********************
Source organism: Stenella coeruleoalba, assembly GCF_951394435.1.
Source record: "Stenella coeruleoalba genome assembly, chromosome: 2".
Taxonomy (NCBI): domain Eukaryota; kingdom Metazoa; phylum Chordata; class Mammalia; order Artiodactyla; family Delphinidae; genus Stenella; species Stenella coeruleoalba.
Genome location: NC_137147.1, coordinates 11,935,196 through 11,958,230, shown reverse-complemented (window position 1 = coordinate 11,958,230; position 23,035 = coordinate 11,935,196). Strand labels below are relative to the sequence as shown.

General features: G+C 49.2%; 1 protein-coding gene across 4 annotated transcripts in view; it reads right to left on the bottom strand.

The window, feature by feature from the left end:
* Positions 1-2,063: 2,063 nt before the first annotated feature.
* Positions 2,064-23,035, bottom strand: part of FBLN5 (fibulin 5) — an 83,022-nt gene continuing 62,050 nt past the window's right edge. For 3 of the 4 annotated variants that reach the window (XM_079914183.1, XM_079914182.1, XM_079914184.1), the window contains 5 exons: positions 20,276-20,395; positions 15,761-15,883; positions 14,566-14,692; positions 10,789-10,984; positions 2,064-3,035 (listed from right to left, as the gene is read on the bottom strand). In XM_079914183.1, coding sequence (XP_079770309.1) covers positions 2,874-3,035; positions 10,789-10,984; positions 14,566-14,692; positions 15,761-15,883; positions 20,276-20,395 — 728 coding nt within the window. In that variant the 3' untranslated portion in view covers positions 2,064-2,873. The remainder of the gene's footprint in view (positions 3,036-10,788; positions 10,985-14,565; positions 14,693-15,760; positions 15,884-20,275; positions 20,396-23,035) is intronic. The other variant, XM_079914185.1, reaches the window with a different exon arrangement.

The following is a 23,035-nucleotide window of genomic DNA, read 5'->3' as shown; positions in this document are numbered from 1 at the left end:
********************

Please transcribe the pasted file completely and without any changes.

Source organism: Stenella coeruleoalba, assembly GCF_951394435.1.
Source record: "Stenella coeruleoalba genome assembly, chromosome: 2".
Taxonomy (NCBI): domain Eukaryota; kingdom Metazoa; phylum Chordata; class Mammalia; order Artiodactyla; family Delphinidae; genus Stenella; species Stenella coeruleoalba.
Genome location: NC_137147.1, coordinates 11,935,196 through 11,958,230, shown reverse-complemented (window position 1 = coordinate 11,958,230; position 23,035 = coordinate 11,935,196). Strand labels below are relative to the sequence as shown.

General features: G+C 49.2%; 1 protein-coding gene across 4 annotated transcripts in view; it reads right to left on the bottom strand.

The window, feature by feature from the left end:
* Positions 1-2,063: 2,063 nt before the first annotated feature.
* Positions 2,064-23,035, bottom strand: part of FBLN5 (fibulin 5) — an 83,022-nt gene continuing 62,050 nt past the window's right edge. For 3 of the 4 annotated variants that reach the window (XM_079914183.1, XM_079914182.1, XM_079914184.1), the window contains 5 exons: positions 20,276-20,395; positions 15,761-15,883; positions 14,566-14,692; positions 10,789-10,984; positions 2,064-3,035 (listed from right to left, as the gene is read on the bottom strand). In XM_079914183.1, coding sequence (XP_079770309.1) covers positions 2,874-3,035; positions 10,789-10,984; positions 14,566-14,692; positions 15,761-15,883; positions 20,276-20,395 — 728 coding nt within the window. In that variant the 3' untranslated portion in view covers positions 2,064-2,873. The remainder of the gene's footprint in view (positions 3,036-10,788; positions 10,985-14,565; positions 14,693-15,760; positions 15,884-20,275; positions 20,396-23,035) is intronic. The other variant, XM_079914185.1, reaches the window with a different exon arrangement.

The following is a 23,035-nucleotide window of genomic DNA, read 5'->3' as shown; positions in this document are numbered from 1 at the left end: